From the foregoing it is apparent that plaintiff was fully aware of the dangerous condition of the stairway, and is within the frequently enunciated rule expressed in Mautino v. Sutter Hospital Ass'n, 211 Cal. 556, 561, 296 P. 76, 78, that “There is no liability for injuries from dangers that are obvious, or as well known to the person injured as to the owner or occupant.” Also see Funari v. Gravem–Inglis Baking Co., 40 Cal.App.2d 25, 29, 104 P.2d 44; Griggs v. Cook, 106 Cal.App. 551, 555, 289 P. 693; Nelson v. Myers, 94 Cal.App. 66, 74, 270 P. 719. The facts in the case of Toms v. Mercantile Arcade Realty Corp., supra, are comparable to those shown in the case before us. There plaintiff started to descend a stairway in defendant's building leading to the basement. A portion of the stairway was dark and plaintiff could discern the steps but dimly. Nevertheless he proceeded and in so doing placed his foot upon a piece of lumber which caused him to fall. The court said that the conclusion that plaintiff's conduct was or was not consonant with the acts of a reasonably prudent person might reasonably be drawn from the facts; but that the trial court's finding that plaintiff was negligent found support in the evidence and would not be disturbed on appeal.
Appellant cites cases dealing with the burden of proof as to contributory negligence; but the duty of this court is not to weigh the evidence but to determine whether there is in the record before the trial court evidence sufficient to sustain its finding.
Appellant further complains of the findings contending that she was entitled to a specific finding of the acts which constituted contributory negligence on her part, citing Huntington v. Vavra, 36 Cal.App. 352, 172 P. 166, and other cases. But in those cases there were no findings whatever. Here the court found: “that plaintiff, at the time referred to in plaintiff's complaint and for a long time prior thereto, was aware and had knowledge of the said defective condition of said stairway and that the same was out of repair”; “the court further finds that at the time plaintiff so tripped and fell on said stairway she was not using ordinary or reasonable care for her own safety and that plaintiff was herself negligent in the manner in which she descended said stairway and that such negligence on plaintiff's own part proximately contributed to cause the fall sustained by her on said stairway and the injuries resulting to plaintiff therefrom.” It also found that all of the allegations contained in the affirmative defense set forth in the answer of defendant to the effect that plaintiff was guilty of contributory negligence were true. The allegations of defendant's said affirmative defense were “that plaintiff was herself careless and negligent in and about the matters therein alleged and that such carelessness and negligence on plaintiff's own part proximately contributed to the happening of the accident and the injuries or damage complained of by plaintiff, if any there were.” Such findings are sufficient.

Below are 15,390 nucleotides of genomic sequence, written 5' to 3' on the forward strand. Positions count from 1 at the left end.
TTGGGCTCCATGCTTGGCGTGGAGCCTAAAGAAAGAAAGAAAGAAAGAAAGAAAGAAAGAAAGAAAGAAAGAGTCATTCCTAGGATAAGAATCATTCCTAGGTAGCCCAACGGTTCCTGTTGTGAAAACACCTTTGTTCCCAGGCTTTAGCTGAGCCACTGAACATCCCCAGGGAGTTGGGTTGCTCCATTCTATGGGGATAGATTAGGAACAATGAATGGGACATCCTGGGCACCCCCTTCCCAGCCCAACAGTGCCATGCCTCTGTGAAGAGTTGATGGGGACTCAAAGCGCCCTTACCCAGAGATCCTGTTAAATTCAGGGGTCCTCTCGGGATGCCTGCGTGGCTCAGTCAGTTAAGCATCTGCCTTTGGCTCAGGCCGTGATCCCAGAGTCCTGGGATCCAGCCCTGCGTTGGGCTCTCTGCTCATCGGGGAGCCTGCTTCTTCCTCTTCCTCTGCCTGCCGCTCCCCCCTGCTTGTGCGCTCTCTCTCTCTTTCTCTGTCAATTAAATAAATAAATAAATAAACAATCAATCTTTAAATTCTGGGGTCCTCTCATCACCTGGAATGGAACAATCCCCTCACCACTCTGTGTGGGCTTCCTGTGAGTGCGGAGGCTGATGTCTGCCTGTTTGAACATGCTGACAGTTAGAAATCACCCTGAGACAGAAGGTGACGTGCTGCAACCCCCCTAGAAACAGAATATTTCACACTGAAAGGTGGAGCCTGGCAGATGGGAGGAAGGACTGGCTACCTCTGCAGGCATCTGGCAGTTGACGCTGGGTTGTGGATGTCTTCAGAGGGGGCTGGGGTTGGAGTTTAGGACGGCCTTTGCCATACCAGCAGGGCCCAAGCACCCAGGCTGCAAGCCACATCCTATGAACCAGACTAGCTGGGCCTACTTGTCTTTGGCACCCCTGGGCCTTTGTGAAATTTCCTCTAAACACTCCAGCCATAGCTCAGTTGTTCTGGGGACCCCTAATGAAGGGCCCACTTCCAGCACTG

It is the purpose of findings to answer the questions raised by the pleadings, and if the allegations of the affirmative defense of respondent herein were sufficient (and it is not contended that they were not) findings couched in the language employed in stating such defense are proper, and no duty was imposed upon the trial court to make findings as to evidentiary details. Kenfield v. Weir, 16 Cal.App.2d 501, 503, 60 P.2d 885; Carlson v. Stanbitz, 7 Cal.App.2d 455, 457, 45 P.2d 820; Williams v. McDowell, 32 Cal.App.2d 49, 52, 89 P.2d 155. Also a more detailed finding regarding appellant's contributory negligence would not have required a different judgment. Strauch v. Bieloh, 16 Cal.App.2d 278, 282, 60 P.2d 582.
Finally appellant argues that the court found as matter of law that appellant was guilty of contributory negligence and that the evidence does not justify such a conclusion. But obviously the court's finding was one of fact; and since it finds substantial support in the evidence, the judgment is affirmed.
ADAMS, Presiding Justice.
THOMPSON and PEEK, JJ., concur.